I think for house rule purposes though, we will find some way to pants the failed volley modifier. You should, generally, always want to shoot people who want to stab you. Any rules mechanism that perverts that for some sense of "reality" (when so much else is abstracted - after all, that one cannon is representing something like 10 guns) I think is a bad one. As if getting stabbed in the face isn't enough of a penalty already!

Thanks to Brian for sorting it all out for us. Too bad he was not able to make it out last week!

Meanwhile, I am waiting to peruse a copy of some new rules - "LaSalle", by Sam Mustafa (creator of the incredibly awesome Grande Armee rules) and "Black Powder" (I forget who wrote those).

On the down side, if I want to use these rules for 25mm, I might have to rebase the stuff I have already painted (OR do Austrian units with 36 figures!). On the upside, I really like Grande Armee, so I hope "LaSalle" will live up to the high expectations.

Friday, November 6, 2009

After Action Report - Note To Self: Paint More Grenzers...

Last night we assembled at Dallas' place for a game of Napoleonics, using the Shako II rules. The scenario was based on the battle of Teugen-Hausen in April 1809, when the Austrians, during their invasion of Bavaria, had an opportunity to knock out Marhsal's Davout's 3rd Corps.

Dallas, Cam and Mike F. went with the French side, while Dave V., Bill and myself rolled on the Austrian side. The game was set on a 6'x4' table, with Teugen on one side, Hausen on the other, and hills and forests dominating the middle, and a road and a clearing being the most direct rout between two towns. The objective for each side was to capture the the town on the other side.

The Austrians had an advance guard and two brigades moving down the road starting almost on top of two of Davout's brigades. One French brigade in particular was loaded with experienced batallions who enjoyed elite morale ratings. Head on collision ensued right from the start of the game.

An Austrian brigade moves through the high ground in a snail-like flanking attempt

The French side was quite concerned at the fact that the Advance Guard for the Austrians, run by Dave, was almost on top of them at the start. The Advance Guard had two regiments of light cavalry, some Landwher (poor quality infantry) and some Grenzers (average conscripts drawn from border marches toward the Ottoman empire).

Although the French were griping, I figured the Advance Guard would be lucky to be a speed bump in the face of the French vets. On the Austrian side, we hoped Dave would die gloriously (or failing that, at least die in place) while we moved up and flanked the French with our massive field battalions.

And indeed, although they had no cavalry on hand, the French units ventilated the Austrian cavalry and defeated them in two turns, at the cost of a few skirmish stands. Even though Bill's brigade moved into the gap to fill in for the empty saddles, I was concerned, because my flanking brigade was taking a very long time to move to its objective.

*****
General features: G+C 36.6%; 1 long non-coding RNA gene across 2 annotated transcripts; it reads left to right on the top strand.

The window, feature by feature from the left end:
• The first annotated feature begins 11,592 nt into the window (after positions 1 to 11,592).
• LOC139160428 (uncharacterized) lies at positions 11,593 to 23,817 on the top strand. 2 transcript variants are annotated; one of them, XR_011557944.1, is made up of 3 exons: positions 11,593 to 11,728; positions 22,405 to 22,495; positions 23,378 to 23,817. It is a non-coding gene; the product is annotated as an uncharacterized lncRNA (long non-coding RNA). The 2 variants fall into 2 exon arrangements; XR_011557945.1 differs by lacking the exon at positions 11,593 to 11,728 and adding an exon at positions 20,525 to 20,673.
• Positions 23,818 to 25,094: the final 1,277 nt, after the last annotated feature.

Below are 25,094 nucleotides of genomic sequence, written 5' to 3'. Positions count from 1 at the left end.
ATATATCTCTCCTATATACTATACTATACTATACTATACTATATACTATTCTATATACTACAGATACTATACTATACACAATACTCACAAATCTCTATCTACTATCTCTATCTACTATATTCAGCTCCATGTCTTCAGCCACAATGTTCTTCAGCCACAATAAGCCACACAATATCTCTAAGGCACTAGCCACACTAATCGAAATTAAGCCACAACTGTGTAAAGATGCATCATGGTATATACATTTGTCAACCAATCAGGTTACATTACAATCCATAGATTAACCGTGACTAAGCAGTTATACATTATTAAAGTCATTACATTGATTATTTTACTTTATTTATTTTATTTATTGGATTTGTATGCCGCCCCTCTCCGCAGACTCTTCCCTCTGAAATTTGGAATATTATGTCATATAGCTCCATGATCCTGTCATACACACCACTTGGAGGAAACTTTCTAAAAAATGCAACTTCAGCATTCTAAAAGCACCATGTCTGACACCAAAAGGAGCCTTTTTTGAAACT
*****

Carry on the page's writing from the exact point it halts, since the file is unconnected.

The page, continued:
The French flank - I never got there...

Bill's brigade started to get lit up as well at this time. But Dave V impressed everyone (well, on the Austrian side at least) with an incredible performance by his Advance Guard. Although the history books indicate the Grenzers were conscripts drafted from the border area of the Ottoman region, based on Dave's rolling last night, Grenzers appeared to have been an elite formation armed with machineguns.

Revised artists rendering of Austrian Grenzers from the battle of Teugen-Hausen

Dave V rolled "6" after "6" for his musketry witht the Grenzer unit. They ventilated two elite French infantry battalions, and halted the charge of a third, basically stalling the advance of the elite French brigade, even as Bill's brigade of regulars began to waver. For the French side, Mike and Cam had a tough time hitting the broad side of a barn, much less the "Croation Sensation" Grenzer battalion that was in the way.

To add insult to injury, the Landwher battalion defeated a battalion of French regulars in melee!

Austrian grots hold the line, while regulars eat cannister and start to fold

Even with this heroic effort, by turn 8 the French were starting to punch through, so while we had to call the game at around midnight, it was definitely tilting toward a French victory, even if it would be one with a bloody nose.

It was great to play Napoleonics again, and a lot of fun to roll out with my Austrian figs. These games are always a good spur to finish some long dormant projects, and it was great to add some units again to my Austrian 15mm collection. I hope to add some more.

Thanks to all for coming to play, and to Dallas for hosting once again!

Tuesday, November 3, 2009

Painting Update - 15mm Austrians

As covered previously in the blog, my 15mm Austrian Napoleonic collection has been short of reinforcements for quite some time. I tidied up a few loose ends over the weekend and last night during Monday night football to try and give them SOME new blood.

In addition to the Landwher from last week, I finished off a unit of skirmishers, for starters, so at least one Austrian brigade can get a skirmish screen. I also added some artillery pieces, including one base that can stand in as horse battery.

The other unit I finished was a unit of Cheveauxlegers - Austrian light cavalry. Oddly, I had started the unit 8 years ago, but not finished it. So I added the command base, and one more base, to round out the unit.

Hopefully they'll see some action this week!